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Names in the Bible have profound meaning. They not only identify but expound character, personal attributes, and often are prophetic.

Names in the Bible transmit significant spiritual meaning.

Names in the Bible transmit significant spiritual meaning.

Bible names of people, titles, places, events, and items have far-reaching meanings. Understanding the significance of names in the Bible opens up whole vistas of insight. This is Key 5 to master Biblical Hebrew to unlock biblical meaning.
(Bible Course, Unlock Bible Meaning with the 7 Keys to Master Biblical Hebrew, Key 5 lesson 1)

Names like Adam, Eve, Abraham, Israel, Jerusalem have monumental prophetic meanings beyond identifying people and places. YHVH is one of the Bible names of God. Many argue about its pronunciation overlooking the profoundness of the meaning God’s name conveys.

Even common words like night, day, dawn, evening, seasons, that we’ve been following reveal much deeper concepts than meet the eye of a speed reader or most Bible scholars. It’s not until we elaborate on Key 5 that we grasp the potential of understanding Bible names.

Many people search for relevant names in the Bible when a newborn comes along because they think it’s just cute. But Bible names have relevant meanings for those who carry them.

Names in the Bible are not just cute, they beam significant spiritual meanings.

To illustrate how to unlock Bible meaning with Key 5 to master Biblical Hebrew, The Explanation is going to dissect four significant and well-known Bible names in this course. Keep in mind the many facets, including character and quality descriptions, as well as historical, present, and prophetic roles.

Understanding these names in the Bible reveals perceptions about daily events that impact us, but we don’t know how to fit them into a worldview. Common names in the Bible, like Adam and Eve, are powerful examples of this comprehension, as we shall see.

As we get into these names, let me show you how the first word pronounced by the Creator refers to His own name.

Let there be

In Genesis 1:3 God states Let there be (light). Whereas in English, we have three words let there be, in Hebrew, there is only one word with three letters; this in itself is amazing. It is the word: יְהִ֣י (yod, hay, yod), pronounced yehi. Check the basis of that one word at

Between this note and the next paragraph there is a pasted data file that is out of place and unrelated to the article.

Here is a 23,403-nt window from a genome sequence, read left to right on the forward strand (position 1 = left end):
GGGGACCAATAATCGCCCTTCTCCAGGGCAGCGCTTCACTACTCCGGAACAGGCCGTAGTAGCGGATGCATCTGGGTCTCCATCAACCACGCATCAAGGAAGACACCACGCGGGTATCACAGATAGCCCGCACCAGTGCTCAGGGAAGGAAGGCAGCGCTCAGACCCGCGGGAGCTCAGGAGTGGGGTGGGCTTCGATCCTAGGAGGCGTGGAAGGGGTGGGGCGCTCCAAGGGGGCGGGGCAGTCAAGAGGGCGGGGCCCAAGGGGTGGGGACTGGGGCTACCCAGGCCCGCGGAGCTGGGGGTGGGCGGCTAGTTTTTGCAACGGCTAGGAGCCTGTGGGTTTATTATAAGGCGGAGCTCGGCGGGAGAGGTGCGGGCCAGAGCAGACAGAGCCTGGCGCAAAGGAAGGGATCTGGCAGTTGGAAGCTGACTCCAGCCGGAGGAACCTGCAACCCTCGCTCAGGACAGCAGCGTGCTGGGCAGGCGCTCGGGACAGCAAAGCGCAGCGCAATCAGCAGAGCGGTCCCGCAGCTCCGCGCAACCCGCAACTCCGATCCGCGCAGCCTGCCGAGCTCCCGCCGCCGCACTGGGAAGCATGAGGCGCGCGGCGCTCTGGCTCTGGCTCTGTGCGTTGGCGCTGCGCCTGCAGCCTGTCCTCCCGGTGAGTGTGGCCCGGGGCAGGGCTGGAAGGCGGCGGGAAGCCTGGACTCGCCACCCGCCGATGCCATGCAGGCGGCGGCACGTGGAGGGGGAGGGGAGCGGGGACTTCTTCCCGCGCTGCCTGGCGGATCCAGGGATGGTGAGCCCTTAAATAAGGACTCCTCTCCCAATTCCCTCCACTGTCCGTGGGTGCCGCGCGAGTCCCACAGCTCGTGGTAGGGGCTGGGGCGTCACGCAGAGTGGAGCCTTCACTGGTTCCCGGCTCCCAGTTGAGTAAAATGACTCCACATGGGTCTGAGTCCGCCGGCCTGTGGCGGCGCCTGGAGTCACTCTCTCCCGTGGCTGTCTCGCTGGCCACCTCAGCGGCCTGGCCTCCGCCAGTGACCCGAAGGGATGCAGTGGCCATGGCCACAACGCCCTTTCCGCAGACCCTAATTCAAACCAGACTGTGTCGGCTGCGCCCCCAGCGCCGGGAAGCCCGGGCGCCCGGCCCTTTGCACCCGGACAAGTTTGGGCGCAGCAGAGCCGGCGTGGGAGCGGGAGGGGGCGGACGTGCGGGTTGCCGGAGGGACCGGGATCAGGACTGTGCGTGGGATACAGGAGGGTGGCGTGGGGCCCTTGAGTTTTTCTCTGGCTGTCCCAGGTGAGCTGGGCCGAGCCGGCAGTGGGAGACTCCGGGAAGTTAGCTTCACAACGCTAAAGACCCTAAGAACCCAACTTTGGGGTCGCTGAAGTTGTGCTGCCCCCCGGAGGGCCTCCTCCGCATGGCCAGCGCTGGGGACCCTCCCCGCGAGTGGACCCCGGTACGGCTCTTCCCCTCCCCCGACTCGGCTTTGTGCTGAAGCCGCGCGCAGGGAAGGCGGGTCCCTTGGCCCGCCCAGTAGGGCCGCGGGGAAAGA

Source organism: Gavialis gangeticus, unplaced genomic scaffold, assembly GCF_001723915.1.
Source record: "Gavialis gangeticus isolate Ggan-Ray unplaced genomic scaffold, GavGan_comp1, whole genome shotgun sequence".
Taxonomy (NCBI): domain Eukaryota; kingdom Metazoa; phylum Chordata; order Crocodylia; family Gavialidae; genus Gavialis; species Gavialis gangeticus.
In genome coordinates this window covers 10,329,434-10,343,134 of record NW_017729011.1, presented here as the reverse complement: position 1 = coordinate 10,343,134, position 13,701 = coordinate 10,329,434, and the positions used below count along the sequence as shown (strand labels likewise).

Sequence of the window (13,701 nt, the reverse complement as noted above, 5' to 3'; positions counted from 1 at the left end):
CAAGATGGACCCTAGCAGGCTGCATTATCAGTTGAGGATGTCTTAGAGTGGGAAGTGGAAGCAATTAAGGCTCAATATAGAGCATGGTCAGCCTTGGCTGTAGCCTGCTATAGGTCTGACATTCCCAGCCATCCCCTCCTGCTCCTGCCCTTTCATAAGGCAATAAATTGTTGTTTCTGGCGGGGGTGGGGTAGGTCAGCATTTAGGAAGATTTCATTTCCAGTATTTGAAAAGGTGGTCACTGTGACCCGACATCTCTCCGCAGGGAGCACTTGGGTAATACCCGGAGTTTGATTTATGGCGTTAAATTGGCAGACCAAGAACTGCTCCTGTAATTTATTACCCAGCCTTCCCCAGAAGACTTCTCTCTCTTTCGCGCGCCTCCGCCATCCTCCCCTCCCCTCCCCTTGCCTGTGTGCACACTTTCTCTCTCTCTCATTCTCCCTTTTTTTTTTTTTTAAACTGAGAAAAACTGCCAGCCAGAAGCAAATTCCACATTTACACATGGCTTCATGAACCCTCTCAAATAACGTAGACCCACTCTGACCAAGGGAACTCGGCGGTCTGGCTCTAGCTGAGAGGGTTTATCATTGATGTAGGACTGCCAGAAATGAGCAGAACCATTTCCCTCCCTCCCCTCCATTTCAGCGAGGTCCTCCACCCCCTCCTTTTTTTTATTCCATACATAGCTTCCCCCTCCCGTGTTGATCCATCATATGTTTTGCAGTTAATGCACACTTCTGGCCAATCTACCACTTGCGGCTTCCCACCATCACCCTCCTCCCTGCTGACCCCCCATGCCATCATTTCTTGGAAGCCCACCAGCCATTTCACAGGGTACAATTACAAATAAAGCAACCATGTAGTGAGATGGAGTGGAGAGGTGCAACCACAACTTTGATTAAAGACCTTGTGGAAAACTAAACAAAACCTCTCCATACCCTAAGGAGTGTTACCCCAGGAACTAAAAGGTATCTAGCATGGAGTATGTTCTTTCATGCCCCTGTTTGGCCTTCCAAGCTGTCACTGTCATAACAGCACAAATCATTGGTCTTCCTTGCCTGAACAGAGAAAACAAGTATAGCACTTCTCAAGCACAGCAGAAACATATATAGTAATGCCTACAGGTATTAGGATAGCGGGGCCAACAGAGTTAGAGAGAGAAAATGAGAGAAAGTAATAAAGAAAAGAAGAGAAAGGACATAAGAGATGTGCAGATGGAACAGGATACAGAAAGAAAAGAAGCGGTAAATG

הָיָה hâyâh haw-yaw; a primitive root (compare H1933 (הָוָא)); to exist, i.e. be or become, come to pass (always emphatic, and not a mere copula or auxiliary):

KJV – beacon,  altogether, be(-come), accomplished, committed, like), break, cause, come (to pass), do, faint, fall, + follow, happen,  have, last, pertain, quit (one-) self, require,  use.


הָוָא hâvâʼ haw-vaw’; or הָוָה; a primitive root (compare H183 (אָוָה), H1961 (הָיָה)) supposed to mean properly, to breathe; to be (in the sense of existence):

KJV – be,  have.

The first utterance of God (Elohim) is: BeBecome, or Exist. Notice this expression is emphatic. There’s a sort of movement in the verb: from before there was no light (it was dark) to now, there is light. The verb exudes energy, force, and vigor. After all, it is God intervening. We can’t get into every ramification of let there be here, but please note the presence of Key 1, multiple meanings for one Biblical Hebrew word and especially Key 2, contrary meanings like break, faint, fall, quit. With study, you should be capable of understanding the significance of these seeming contradictions of this word.


I want to very briefly draw your attention to another aspect of יְהִ֣י that will not go unnoticed by those who can recognize the Tetragrammaton יהוה the four Hebrew letters that identify one of God’s names for which we use the letters YHVH or JHVH. The two letters י and ה (of which there are two) are a part of the Tetragrammaton.

In discussing the keys to master Biblical Hebrew and unlock Bible meaning, key 5 is Biblical names–including God’s names–have meaningYHVH includes the notion of Be and precisely Exist. From the Bible’s point of view, Exist is a name of God; this, of course, is associated with Eternal.

The very first word in Genesis 1:3, pronounced by Elohim, has to do with Exist, one of God’s names in the Bible. For now, keep in mind that this has a profound connection with Genesis chapters 2 and 3. These chapters are the continuity of one story, the story of humankind. You can read about the meaning of YHVH in the book Origin of Humankind and at this link where The Explanation expands יְהִ֣י (yehi) and יהוה (YHVH).

Names in the Bible tell exciting stories about their possessors as we shall see with Adam and Eve, in the next episode.


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